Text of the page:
Karla-Simone Spence: 'We don't want to see Black trauma on screen'
Karla-Simone Spence speaks exclusively to RadioTimes.com about her ITVX drama The Confessions of Frannie Langton.
The period drama was once a synonym for the stories of white people, a gross failing which further crystallised the myth that Black, Asian and minority ethnic voices simply didn't exist in days of yore, and particularly in places such as London. But there's been a notable shift of late, with the likes of Bridgerton, Sanditon and The Personal History of David Copperfield slowly but surely shaking up the established order.
Following on from that we have The Confessions of Frannie Langton, an ITVX drama based on Sara Collins's award-winning novel of the same name. The series stars Karla-Simone Spence (Blue Story, Gold Digger) as the titular character, who has just arrived in Georgian London from a plantation in Jamaica.
But in spite of her lowly status and the horrors she's witnessed, including brutal experiments on her enslaved peers, the fire in her belly still burns bright, a trait which Spence admires greatly: "She's very witty and it's her bravery in that time period [that drew me in]. She says things that would be considered shocking, but she also doesn't go too far. She knows how to tread the line.
"And Frannie's just so human. She makes choices that could annoy people, like anyone does. No one's perfect. To be able to play someone who has so much depth over four episodes, it's an actor's dream."
Frannie is stationed in the Mayfair mansion of George Benham, a celebrated scientist whose respectable exterior belies the barbarism simmering within. Like many of his peers, he's a firm believer in the moral validity of those ghoulish experiments, which were used to bolster the white supremacist cause.
"She's prepared for the worst when it comes to him," says Spence. "She's very closed off and very particular about what she says and does because she's on edge."
But while Frannie's painful backstory and her current predicament are a key part of this narrative – she's accused of double homicide after Benham and his wife Madame Marguerite are found dead – there is beauty and tenderness to be found.
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"No doubt you'll be thinking that this is just another one of those slave stories, all sugared over with misery and despair," says Frannie, directly acknowledging audience preconceptions.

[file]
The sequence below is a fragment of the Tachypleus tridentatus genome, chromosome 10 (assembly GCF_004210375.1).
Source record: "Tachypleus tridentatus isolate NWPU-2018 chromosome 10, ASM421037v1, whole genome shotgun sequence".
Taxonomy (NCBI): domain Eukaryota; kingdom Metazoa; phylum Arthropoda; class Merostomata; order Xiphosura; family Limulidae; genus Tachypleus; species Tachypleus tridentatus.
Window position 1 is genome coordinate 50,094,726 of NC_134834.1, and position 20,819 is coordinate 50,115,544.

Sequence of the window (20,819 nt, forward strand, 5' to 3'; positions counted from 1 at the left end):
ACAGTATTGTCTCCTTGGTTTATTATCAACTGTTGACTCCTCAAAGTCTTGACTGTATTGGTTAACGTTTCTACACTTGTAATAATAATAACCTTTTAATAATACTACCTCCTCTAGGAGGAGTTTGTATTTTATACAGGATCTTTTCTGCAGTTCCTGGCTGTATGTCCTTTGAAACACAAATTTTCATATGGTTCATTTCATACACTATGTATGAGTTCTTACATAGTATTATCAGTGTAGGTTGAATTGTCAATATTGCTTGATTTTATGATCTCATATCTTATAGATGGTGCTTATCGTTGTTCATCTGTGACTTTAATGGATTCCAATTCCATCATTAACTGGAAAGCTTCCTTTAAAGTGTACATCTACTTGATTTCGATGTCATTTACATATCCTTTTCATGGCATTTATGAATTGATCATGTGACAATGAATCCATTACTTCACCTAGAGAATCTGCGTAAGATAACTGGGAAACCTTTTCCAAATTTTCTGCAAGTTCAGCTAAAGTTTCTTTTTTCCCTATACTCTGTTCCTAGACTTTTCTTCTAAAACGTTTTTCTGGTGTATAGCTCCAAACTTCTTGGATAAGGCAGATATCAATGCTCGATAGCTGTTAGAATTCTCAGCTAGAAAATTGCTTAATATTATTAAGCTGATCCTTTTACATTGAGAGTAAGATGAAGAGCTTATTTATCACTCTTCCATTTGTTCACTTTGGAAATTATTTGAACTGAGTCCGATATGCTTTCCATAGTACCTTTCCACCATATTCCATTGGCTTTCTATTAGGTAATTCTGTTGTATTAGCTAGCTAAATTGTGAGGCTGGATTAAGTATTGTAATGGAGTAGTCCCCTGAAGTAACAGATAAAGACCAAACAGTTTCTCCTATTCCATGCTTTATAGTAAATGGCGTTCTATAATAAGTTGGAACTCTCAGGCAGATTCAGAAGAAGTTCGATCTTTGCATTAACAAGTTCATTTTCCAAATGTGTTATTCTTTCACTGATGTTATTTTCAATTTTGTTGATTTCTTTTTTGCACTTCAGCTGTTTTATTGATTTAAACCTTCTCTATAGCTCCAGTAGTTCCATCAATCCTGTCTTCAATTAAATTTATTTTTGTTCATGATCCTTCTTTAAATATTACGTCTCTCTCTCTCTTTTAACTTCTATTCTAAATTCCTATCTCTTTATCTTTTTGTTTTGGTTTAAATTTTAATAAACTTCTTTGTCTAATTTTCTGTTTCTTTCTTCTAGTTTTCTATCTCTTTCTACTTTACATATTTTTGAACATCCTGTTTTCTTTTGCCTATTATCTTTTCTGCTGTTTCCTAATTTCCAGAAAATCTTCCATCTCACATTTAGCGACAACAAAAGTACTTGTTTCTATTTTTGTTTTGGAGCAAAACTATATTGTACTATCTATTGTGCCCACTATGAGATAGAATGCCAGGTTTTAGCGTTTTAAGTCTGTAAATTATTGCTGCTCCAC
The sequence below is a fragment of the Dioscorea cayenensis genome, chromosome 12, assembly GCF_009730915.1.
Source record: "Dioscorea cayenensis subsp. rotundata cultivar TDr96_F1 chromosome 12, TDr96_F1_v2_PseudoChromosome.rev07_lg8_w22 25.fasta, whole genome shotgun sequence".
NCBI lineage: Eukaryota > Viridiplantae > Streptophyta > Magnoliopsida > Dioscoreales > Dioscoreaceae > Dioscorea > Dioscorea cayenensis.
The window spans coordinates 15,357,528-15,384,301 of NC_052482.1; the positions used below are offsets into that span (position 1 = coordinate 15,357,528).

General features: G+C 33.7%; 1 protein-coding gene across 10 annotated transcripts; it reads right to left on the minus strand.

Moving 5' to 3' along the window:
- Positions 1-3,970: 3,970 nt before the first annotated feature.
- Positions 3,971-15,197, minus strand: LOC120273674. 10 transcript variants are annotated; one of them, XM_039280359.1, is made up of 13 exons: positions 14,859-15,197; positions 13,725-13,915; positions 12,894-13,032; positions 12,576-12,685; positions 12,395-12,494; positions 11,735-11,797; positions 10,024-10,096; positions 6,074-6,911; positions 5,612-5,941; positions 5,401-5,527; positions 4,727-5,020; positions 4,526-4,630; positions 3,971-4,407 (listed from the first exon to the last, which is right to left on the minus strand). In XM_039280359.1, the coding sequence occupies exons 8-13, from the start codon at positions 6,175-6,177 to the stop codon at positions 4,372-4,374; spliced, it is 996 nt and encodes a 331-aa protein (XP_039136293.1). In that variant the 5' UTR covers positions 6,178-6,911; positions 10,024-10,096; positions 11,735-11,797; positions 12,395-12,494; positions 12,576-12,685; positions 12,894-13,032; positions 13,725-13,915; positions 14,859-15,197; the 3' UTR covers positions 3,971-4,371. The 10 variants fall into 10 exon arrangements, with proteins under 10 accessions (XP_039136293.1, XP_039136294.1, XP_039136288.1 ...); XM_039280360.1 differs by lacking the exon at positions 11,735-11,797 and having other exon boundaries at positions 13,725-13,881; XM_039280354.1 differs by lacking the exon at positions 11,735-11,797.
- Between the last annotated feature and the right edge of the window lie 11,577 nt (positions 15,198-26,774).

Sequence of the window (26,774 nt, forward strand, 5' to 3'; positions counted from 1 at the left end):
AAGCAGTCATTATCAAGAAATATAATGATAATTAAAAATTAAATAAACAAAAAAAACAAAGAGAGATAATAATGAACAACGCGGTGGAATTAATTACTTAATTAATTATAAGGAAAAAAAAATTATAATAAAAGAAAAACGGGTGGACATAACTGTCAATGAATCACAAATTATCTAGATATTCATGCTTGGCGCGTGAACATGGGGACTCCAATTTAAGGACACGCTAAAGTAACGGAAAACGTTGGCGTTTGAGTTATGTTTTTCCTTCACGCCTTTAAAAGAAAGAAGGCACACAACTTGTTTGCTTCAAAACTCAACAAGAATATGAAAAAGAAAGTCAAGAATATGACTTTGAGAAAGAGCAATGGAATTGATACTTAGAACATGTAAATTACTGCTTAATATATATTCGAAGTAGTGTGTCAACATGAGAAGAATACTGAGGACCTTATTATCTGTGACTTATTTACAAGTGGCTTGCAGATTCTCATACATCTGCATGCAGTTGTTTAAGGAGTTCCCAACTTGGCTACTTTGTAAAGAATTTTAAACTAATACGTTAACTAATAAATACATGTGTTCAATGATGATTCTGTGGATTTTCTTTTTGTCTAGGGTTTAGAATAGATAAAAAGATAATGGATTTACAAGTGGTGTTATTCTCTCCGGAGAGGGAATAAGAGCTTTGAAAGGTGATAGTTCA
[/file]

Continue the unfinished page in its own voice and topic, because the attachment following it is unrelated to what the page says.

In the midst of her darkness is a single source of light: Madame. The pair connect instantly, not only attracted to one another physically but also intellectually, with Frannie and her mistress falling quickly and passionately in love, risks be damned.
"She's never experienced love before," says Spence. "And when she's around Madame, she's able to be closer to her true self. They relate to one another so much. They're like birds trapped in a cage."
Collins's decision to deviate from the familiar 'slave story' beats that we've long been fed was a huge draw for Spence: "We don't really want to see Black trauma on screen. We're multifaceted. We're not a monolith. We love and we cry, and we want to see new stories that aren't entrenched in sadness and pain.
"While Frannie is set in this time period and she was born into slavery, while she can't escape from that, it's a story about her. It is showing all the different parts of her life."
Spence was raised in south-east London but her grandparents were born in Jamaica, which helped her establish an innate familiarity with her character.
"It's my whole life," she says of her heritage. "And reading her story, it just felt really close to me, really close to my heart."
She went on to highlight the rarity of this type of role: "There just aren't many lead parts in period dramas for Black people. I've waited so long to play this kind of character. They don't come by so often for women like me. A three-dimensional Black Jamaican woman in Georgian London is something we haven't seen before."
What's the key to ensuring that this isn't just a trend but an enduring legacy?
"It's about having more writers that are envisioning us as people in a show," she adds. "Having more than one, not just the 'token one'. With open casting, they'll see everyone for a role but I feel like characters are originally written with someone in mind. When it's a character that's written with you in mind, like Frannie, it's just so much easier.
"When she came around, I was just like, 'Wow, I need that.'"